Sunday, January 27, 2013

Fifty-second excerpt from 'Twelve Towers'

All arrows homed in on these men. As they approached, it became clear that they were carrying a large wooden beam from one of the buildings. One, then two of the men fell from the group but that seemed to increase the speed at which the battering ram was being brought to bear. Gwilym hurled a huge rock as the ten remaining raiders passed under the wall and crashed into the gate. The rock crushed the heads of two of the foremost men near the front, causing those behind to trip over their bodies. The ram did crash against the gates but with much less speed. Under the gates the men were drenched with boiling water from the murder holes above, then riddled with arrows. Gwilym tried to lean over the parapet to throw more rocks at them but found the angle too difficult. He realized that moving the tower to project beyond the walls was a good idea. It needed to be done with all the towers. Unfortunately, his new tower looked over the river, not the town, so it couldn’t be used. Gwilym raced down to the courtyard to face the raiders. The ram battered three more times on the gates, each time with less power. The gates gave a little each time but held firm and finally the noise stopped and a cheer arose from the townsfolk.
All was quiet for a few hours as more goods were transferred from the town to the boats. Then a group was seen shuffling towards the gates. When they approached it was seen to be a group of eight residents of the surrounding areas, prodded along by spears from the twenty marauders intermingled with them. Their hands were bound and feet were hobbled. Gwilym’s stomach turned over on recognizing the smith and his young family among the captives. The smith’s face bled from a deep gash.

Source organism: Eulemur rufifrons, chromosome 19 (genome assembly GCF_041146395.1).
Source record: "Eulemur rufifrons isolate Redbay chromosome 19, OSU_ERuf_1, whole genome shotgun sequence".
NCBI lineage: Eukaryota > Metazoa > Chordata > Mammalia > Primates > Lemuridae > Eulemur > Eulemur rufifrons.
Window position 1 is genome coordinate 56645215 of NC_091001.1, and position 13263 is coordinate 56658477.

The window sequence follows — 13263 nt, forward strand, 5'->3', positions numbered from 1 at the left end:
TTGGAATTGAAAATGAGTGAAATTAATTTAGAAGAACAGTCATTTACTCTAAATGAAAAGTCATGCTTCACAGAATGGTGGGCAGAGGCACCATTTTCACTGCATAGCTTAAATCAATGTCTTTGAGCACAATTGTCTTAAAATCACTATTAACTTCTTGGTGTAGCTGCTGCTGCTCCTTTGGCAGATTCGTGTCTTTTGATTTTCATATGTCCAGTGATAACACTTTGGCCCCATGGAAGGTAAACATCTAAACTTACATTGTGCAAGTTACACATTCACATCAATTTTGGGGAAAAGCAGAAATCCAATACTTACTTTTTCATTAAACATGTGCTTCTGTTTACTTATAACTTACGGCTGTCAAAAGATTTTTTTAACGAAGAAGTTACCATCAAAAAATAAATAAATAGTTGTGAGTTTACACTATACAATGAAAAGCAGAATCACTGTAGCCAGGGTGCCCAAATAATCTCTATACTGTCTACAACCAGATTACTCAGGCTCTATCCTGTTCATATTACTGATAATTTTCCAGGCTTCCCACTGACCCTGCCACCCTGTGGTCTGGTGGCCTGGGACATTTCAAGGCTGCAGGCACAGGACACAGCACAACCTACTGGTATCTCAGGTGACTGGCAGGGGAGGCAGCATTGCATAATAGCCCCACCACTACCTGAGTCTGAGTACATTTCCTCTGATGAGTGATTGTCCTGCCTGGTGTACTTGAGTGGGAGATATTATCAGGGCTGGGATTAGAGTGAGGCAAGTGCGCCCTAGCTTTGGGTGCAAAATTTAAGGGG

“Hold your fire or we kill them before your eyes!” warned the man who appeared to be in the lead. “Looks like your folk didn’t all escape! How much ransom will you pay for the life of this old woman?”
He held his knife to the throat of an old lady and the smith’s wife shrieked in terror. “We’re already dead dear, just remember that,” said the old lady to her daughter.
The leader flicked his wrist and, blood spurting from her throat, the woman fell to the ground. “You were right there, you old witch! But you, my dear, are not dead yet.” He pulled the smith’s wife from the crowd and showed her to the stunned townsfolk. The woman couldn’t take her eyes off her dying mother.
“The hag was right. She was dead already. But this girl is not. I’ve taken a fancy to her and I think I’ll use her on the long journey home.”
At these words the smith struggled and was bashed to the ground by the marauders behind him.
“So I have a proposal for you. I’m sure you have a lot of gold and silver hidden in that castle. And since you won’t let us come in and take it, I’ll sell you these people in exchange. The old woman wasn’t going to bring much of a price. But what about this baby?”
He snatched the child out of the hands of the smith’s wife who screamed as he held it by the ankle. The baby, shocked awake by this treatment, set up a loud wail.
“We’ll pay a lot less for it if it’s maltreated!” Gwilym was as surprised as anyone around him as he shouted out these words.
“Ahh!” said the leader, righting the baby and curling it
in his arms. “Is this better? Now how much will you pay?” The woman kneeled down in front of the leader, whispering fervent words to him.
“Mayor!” shouted Gwilym. “These are your people, negotiate for their release!”